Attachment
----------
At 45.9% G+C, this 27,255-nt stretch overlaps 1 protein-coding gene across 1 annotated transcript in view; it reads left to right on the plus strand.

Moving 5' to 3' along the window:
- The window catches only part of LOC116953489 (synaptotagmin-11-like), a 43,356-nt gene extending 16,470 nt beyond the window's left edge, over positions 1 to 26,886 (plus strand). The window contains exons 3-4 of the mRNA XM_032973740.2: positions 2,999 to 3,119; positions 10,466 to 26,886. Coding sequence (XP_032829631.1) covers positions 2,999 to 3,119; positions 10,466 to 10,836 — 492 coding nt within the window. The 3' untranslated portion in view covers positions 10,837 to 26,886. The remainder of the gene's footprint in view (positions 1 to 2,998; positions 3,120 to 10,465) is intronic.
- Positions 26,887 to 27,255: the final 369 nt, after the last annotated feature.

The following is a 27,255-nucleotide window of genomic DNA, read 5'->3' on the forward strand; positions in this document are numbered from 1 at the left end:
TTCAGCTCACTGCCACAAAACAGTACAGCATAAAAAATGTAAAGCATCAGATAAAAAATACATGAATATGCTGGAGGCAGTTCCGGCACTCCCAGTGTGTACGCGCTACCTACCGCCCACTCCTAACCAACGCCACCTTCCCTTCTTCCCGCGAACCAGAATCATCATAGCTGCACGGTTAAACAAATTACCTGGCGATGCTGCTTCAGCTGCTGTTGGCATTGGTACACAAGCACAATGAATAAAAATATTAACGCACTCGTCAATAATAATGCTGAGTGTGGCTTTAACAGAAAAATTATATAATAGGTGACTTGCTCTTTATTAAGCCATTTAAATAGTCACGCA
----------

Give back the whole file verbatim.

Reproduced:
At 45.9% G+C, this 27,255-nt stretch overlaps 1 protein-coding gene across 1 annotated transcript in view; it reads left to right on the plus strand.

Moving 5' to 3' along the window:
- The window catches only part of LOC116953489 (synaptotagmin-11-like), a 43,356-nt gene extending 16,470 nt beyond the window's left edge, over positions 1 to 26,886 (plus strand). The window contains exons 3-4 of the mRNA XM_032973740.2: positions 2,999 to 3,119; positions 10,466 to 26,886. Coding sequence (XP_032829631.1) covers positions 2,999 to 3,119; positions 10,466 to 10,836 — 492 coding nt within the window. The 3' untranslated portion in view covers positions 10,837 to 26,886. The remainder of the gene's footprint in view (positions 1 to 2,998; positions 3,120 to 10,465) is intronic.
- Positions 26,887 to 27,255: the final 369 nt, after the last annotated feature.

The following is a 27,255-nucleotide window of genomic DNA, read 5'->3' on the forward strand; positions in this document are numbered from 1 at the left end:
TTCAGCTCACTGCCACAAAACAGTACAGCATAAAAAATGTAAAGCATCAGATAAAAAATACATGAATATGCTGGAGGCAGTTCCGGCACTCCCAGTGTGTACGCGCTACCTACCGCCCACTCCTAACCAACGCCACCTTCCCTTCTTCCCGCGAACCAGAATCATCATAGCTGCACGGTTAAACAAATTACCTGGCGATGCTGCTTCAGCTGCTGTTGGCATTGGTACACAAGCACAATGAATAAAAATATTAACGCACTCGTCAATAATAATGCTGAGTGTGGCTTTAACAGAAAAATTATATAATAGGTGACTTGCTCTTTATTAAGCCATTTAAATAGTCACGCA